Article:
Next week’s presidential elections have an unprecedented six candidates vying to become Israel’s No. 1 citizen. It is often forgotten that even Israel’s first president, Haim Weizmann, was not an automatic choice for the position. He had to run off against Joseph Klausner in the Knesset ballot and also had to be re-elected two years later when the government changed.

Following Weizmann’s death in 1952, the government initially approached Albert Einstein, but he declined the proposal conveyed to him at Princeton by the then Israeli ambassador to the United States and the United Nations, Abba Eban, stating that “I have neither the natural ability nor the experience to deal with human beings.”

There were four candidates in the subsequent election and it took three rounds of voting until Yitzhak Ben-Zvi was elected with 62 votes to become the country’s second president, a position he held for an unprecedented 11 years, being re-elected twice along the way.

All Israeli presidents from Yitzhak Ben-Zvi to Ezer Weizman were members of, or associated with, the Labor Party.

Both the fifth and sixth presidents, Yitzchak Navon and Haim Herzog, were elected to the office despite the fact that Likud was in government at the time. Navon ran unopposed, while Herzog defeated the Likud candidate, High Court justice Menachem Elon.

In the case of Navon, his election took place shortly after the rise to power of the country’s first Likud government. Prime minister Menachem Begin decided not to oppose the man who would become the country’s first Sephardi prime minister. This was characteristic of the man who drew much of his support from the Mizrahi population and who went out of his way to show that he could be a prime minister for the entire country, despite his strong right-wing views.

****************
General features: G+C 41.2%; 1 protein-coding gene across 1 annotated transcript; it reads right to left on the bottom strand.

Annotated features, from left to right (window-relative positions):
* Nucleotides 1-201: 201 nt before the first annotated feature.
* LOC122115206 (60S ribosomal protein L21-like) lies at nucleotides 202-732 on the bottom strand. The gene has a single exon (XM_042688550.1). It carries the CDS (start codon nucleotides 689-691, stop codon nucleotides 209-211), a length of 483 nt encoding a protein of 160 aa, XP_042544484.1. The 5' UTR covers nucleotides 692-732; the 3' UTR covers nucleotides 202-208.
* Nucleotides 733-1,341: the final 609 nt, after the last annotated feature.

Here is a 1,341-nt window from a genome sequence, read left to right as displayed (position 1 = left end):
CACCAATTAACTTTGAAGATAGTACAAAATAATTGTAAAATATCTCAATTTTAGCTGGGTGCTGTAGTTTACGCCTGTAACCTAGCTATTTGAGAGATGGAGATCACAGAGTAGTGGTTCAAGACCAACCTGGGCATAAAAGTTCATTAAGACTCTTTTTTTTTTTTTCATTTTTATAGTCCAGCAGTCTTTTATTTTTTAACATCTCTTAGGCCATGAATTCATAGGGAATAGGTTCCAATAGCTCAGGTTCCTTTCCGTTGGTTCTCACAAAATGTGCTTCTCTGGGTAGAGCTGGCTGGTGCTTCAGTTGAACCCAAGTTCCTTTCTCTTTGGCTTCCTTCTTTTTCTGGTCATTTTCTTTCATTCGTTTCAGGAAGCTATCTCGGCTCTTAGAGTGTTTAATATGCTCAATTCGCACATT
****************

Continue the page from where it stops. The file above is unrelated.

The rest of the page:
Moshe Katsav was the first and only Likud president to date, defeating the present incumbent Shimon Peres in what has always been considered to be one of the biggest surprises of any presidential election to date.

Following the death of Ben-Zvi in 1963, a president’s term in office was limited to two consecutive periods of five years, but this was later changed to a single term of seven years beginning with Moshe Katzav and then Peres. Shazar, Herzog and Ezer Weizmann were all elected to a second term, although Weizmann resigned in 2000, just two years into his second term.

Six elections (1951, 1957, 1962, 1968, 1978 and 1988) have taken place with no opposition candidate, although a vote was still held. The only incumbent president to have been opposed for a second term was Ezer Weizmann, when he defeated Likud candidate Shaul Amor.

When Peres was elected seven years ago, there were three candidates on the slate, but both Colette Avital and Reuven Rivlin dropped out after the first ballot. This still required Peres to be elected, unopposed, on the second ballot.

Navon and Katzav are the only two ex-Presidents who are still alive – although their current positions could not be more different. Navon is a respected elder statesman, promoting many causes related to the Sephardic and Ladino heritage, while Katzav is presently serving a prison term after having been found guilty of sexual offenses.